Parenting Manual – Amy

People are always telling me that parenting does not come with a manual which got me thinking, let us create one. Real parents, giving their thoughts to other parents.

First off the starting blocks for our Parenting Manual series is Amy, mum of 2, living in North Yorkshire.

P A R E N T I N G  M A N U A L


Parenting Manual - Amy Brown

Name: Amy

Children’s ages: 13, 10

Career before children: Photographic prop stylist

Career after children: Clinical Hypnotherapist ( including hypnobirthing)


What is your ultimate parenting goal?

To raise confident, independent, secure, kind adults who make decisions for their own and others happiness. Crikey – no pressure!

What do you struggle most with in your parenting?

Embracing the mundane, the repetitiveness and sometimes the lack of control that occurs as my kids become their own unique selves which affects the home we all live in (especially as my kids have their own strong wills). I know this contradicts my parenting goal above!

What parenting insight/wisdom would you like to share with other mums? How did you discover this?

I have two.

Firstly, be kind to yourself by realising it is ok to do a ‘good enough’ job and move away from the idea of perfection. A good way to start is to think what is the most important thing right now – maybe that is to sit down, put on the telly, give the kids beans on toast for tea and have a cuppa. Stop the judgement of yourself.

I realised how harsh we can be on ourselves when I saw a mum crying by the freezers in a supermarket while her baby screamed and her toddler tantrumed. She was exhausted and it was like looking in a mirror from a few years earlier. I told her it was ok to go home and do the above. She was so appreciative; it was the advice I would have liked to have had myself when my kids were that age rather than trying to meet the excessively high intentions I had set for myself.

Secondly, enjoy the positive in your kids as they are now; they may feel grown up at, say, age 4 or 6 (because they are older than they were), but they just keep growing and changing and suddenly they are older and different again.

I realised that I was looking forward to my kids being older and more interactive etc. but when my youngest was about 8 or 9 I sometimes felt sad that they would never be little again and I wish I had appreciated them or been more present when they were small; slightly clichéd I know but true. My kids have great qualities now and will be different yet still fabulous as they grow. They will continue to change again so I now like to recognise their positives today.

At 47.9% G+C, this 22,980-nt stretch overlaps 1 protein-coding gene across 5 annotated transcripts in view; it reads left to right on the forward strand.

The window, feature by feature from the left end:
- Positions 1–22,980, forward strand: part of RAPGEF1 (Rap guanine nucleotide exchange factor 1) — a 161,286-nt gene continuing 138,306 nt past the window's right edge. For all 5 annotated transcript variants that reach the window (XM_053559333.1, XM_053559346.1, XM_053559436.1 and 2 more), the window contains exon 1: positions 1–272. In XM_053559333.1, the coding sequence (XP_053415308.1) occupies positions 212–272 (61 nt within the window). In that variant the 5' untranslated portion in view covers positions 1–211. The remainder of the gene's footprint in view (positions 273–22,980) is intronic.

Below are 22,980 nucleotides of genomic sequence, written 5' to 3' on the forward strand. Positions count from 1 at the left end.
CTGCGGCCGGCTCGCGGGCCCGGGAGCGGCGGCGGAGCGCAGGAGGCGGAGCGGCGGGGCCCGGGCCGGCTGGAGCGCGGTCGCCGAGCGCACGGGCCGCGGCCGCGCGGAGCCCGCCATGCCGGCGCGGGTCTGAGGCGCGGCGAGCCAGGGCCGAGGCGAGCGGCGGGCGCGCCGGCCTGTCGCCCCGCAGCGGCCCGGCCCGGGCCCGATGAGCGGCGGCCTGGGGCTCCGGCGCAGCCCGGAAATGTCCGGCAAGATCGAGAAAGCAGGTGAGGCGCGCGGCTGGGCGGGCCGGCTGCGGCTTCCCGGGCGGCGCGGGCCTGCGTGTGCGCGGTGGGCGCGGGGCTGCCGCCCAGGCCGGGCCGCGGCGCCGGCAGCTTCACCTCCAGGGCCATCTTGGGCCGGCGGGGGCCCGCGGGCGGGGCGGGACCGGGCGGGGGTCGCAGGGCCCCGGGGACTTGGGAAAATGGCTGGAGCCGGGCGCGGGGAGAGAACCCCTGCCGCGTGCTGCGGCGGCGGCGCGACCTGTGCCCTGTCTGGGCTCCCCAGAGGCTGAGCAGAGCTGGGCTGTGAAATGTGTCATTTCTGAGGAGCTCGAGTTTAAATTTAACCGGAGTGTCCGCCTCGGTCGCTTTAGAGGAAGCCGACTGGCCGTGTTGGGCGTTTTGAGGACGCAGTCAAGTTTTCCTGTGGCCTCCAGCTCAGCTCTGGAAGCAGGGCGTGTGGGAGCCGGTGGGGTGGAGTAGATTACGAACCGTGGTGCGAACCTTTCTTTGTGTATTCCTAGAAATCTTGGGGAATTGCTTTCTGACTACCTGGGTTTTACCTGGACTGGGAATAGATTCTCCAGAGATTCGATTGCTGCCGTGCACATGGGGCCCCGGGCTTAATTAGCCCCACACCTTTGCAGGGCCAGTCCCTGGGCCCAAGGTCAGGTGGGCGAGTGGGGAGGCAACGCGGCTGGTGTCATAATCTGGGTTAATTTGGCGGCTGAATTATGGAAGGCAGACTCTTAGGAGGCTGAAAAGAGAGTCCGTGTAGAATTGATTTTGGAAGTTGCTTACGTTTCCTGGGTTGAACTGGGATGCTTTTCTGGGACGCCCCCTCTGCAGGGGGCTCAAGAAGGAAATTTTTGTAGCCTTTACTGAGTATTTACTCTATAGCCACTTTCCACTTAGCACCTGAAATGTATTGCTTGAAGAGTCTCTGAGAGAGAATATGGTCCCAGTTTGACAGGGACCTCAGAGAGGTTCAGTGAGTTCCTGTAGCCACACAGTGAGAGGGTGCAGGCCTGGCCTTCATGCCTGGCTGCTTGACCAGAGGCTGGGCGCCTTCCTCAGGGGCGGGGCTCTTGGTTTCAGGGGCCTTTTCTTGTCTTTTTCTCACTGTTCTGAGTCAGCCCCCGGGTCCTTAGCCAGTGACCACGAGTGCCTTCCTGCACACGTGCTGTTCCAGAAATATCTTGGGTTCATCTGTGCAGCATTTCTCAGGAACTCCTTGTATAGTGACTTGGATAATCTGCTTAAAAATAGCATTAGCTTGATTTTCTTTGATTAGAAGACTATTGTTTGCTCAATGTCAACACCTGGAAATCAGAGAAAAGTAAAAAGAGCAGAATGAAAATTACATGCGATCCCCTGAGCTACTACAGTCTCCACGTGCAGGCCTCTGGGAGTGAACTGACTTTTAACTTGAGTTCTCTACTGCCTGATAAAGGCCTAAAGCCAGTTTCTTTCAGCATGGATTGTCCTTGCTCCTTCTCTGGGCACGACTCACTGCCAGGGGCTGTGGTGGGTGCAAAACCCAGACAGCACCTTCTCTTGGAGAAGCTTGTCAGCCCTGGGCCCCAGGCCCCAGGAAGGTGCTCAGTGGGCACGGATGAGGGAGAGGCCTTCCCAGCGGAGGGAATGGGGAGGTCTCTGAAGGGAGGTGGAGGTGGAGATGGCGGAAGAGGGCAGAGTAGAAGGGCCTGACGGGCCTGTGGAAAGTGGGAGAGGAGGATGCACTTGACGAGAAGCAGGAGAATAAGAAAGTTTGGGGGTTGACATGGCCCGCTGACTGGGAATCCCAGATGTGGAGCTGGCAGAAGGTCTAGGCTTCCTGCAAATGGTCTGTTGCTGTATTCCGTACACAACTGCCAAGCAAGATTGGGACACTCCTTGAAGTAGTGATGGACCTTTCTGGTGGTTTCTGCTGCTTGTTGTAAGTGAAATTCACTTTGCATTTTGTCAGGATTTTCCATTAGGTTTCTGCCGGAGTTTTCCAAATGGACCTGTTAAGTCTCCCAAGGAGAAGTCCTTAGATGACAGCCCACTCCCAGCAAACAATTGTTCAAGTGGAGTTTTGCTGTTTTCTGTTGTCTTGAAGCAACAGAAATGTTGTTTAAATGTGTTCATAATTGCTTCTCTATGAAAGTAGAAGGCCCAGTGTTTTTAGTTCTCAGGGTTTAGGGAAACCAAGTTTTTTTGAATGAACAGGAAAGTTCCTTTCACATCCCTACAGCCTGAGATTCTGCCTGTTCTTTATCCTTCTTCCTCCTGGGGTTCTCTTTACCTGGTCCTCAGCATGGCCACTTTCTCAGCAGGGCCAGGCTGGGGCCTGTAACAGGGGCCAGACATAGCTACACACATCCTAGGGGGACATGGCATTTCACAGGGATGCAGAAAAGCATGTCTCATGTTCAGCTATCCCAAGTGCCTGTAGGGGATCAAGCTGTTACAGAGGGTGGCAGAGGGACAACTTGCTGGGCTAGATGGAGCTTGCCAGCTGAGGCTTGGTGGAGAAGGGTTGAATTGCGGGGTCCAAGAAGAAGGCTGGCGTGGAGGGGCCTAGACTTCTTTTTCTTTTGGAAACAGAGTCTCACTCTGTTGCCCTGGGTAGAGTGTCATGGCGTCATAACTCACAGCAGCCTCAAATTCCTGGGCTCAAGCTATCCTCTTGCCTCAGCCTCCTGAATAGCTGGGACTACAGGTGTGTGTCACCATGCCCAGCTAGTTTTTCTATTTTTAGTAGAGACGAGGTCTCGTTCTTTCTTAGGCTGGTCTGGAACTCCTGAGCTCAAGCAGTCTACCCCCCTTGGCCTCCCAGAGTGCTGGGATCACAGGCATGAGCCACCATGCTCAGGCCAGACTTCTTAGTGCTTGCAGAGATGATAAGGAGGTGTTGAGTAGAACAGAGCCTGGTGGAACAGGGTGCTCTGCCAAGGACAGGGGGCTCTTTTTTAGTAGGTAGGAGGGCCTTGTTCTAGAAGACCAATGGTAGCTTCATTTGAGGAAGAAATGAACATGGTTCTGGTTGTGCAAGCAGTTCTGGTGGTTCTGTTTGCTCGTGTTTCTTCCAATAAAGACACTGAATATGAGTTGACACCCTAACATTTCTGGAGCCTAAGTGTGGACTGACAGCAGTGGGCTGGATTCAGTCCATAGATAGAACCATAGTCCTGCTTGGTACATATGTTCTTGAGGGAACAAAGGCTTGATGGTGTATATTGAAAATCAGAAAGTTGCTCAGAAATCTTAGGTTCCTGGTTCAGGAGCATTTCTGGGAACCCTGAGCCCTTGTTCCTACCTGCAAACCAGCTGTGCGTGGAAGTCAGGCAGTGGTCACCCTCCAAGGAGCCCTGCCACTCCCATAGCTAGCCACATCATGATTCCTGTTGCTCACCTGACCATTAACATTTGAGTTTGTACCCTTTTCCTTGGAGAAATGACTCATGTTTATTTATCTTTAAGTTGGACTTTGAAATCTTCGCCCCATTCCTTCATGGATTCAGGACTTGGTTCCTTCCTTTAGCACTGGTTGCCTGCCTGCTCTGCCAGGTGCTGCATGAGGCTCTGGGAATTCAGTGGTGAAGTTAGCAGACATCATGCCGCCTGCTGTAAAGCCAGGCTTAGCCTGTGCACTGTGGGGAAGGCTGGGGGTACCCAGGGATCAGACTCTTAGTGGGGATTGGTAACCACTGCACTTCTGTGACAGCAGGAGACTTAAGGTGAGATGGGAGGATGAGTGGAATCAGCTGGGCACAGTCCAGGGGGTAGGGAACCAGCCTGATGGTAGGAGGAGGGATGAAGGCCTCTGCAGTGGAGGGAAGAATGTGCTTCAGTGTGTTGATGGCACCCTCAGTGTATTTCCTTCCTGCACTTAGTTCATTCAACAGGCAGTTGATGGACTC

What if anything, from your career, do you apply and use in your parenting?

Hypnotherapy when they are feeling anxious or struggling to fall asleep. Getting them to recognise their own strengths. We discuss what we are grateful for and we discuss each other’s needs and desires. Using positive language to encourage and support them.

How do you manage work/life balance?

Like a whirlwind – squeezing in stuff often; life is often more hectic than I would ideally like. My husband and I juggle stuff a lot. He’s fantastic, especially late afternoons. I have days and evenings I don’t work and I rarely work before school starts. When I am working, I am working but I do have to make an effort not to work if I am relaxing at home. I stay up late to chill out too. Whenever possible, I’ll make sure I diarise and attend the things that matter to the kids: assemblies, football matches, being there after school, making time to bake with them etc. I reduce my client sessions during school holidays, I have set slots in the week for exercise which are super important to me and I fill my weekends with socialising slots with family and friends. I need this because when I am with clients it is completely their time so I need to make time for mine.

What is your proudest parenting moment?

Perhaps kindness from my kids. My elder son stepped out of the peer group norm of staying out of the conflict and made sure another boy at school who was being bullied was ok and, similarly, when my younger son helped a group of girls in a lower year group at school to make friends again, when they had fallen out with one another. I was proud that the kindness I have attempted to instil was present; proud that they can see beyond their own worlds and be empathetic.

What self-care do you advocate for other mums, to help them put themselves first?

Diarising ‘me time’ on a daily basis. Even 10 minutes of breathing in a calm place. Getting outside and exercise.

We all have needs and children learn from us if we behave by taking some time for ourselves. As they grow they understand that everyone deserves to have a portion of their needs met.


If you wish to find out more about Amy and her Hypnotherapy work, here are her social media links:

thepowerofyourmind.co.uk hypnotherapyinskipton.co.uk

https://www.facebook.com/powerhypnotherapy

Instagram: thepowerofyourmindhypnotherapy

Twitter: @SkiptonHypnosis


 

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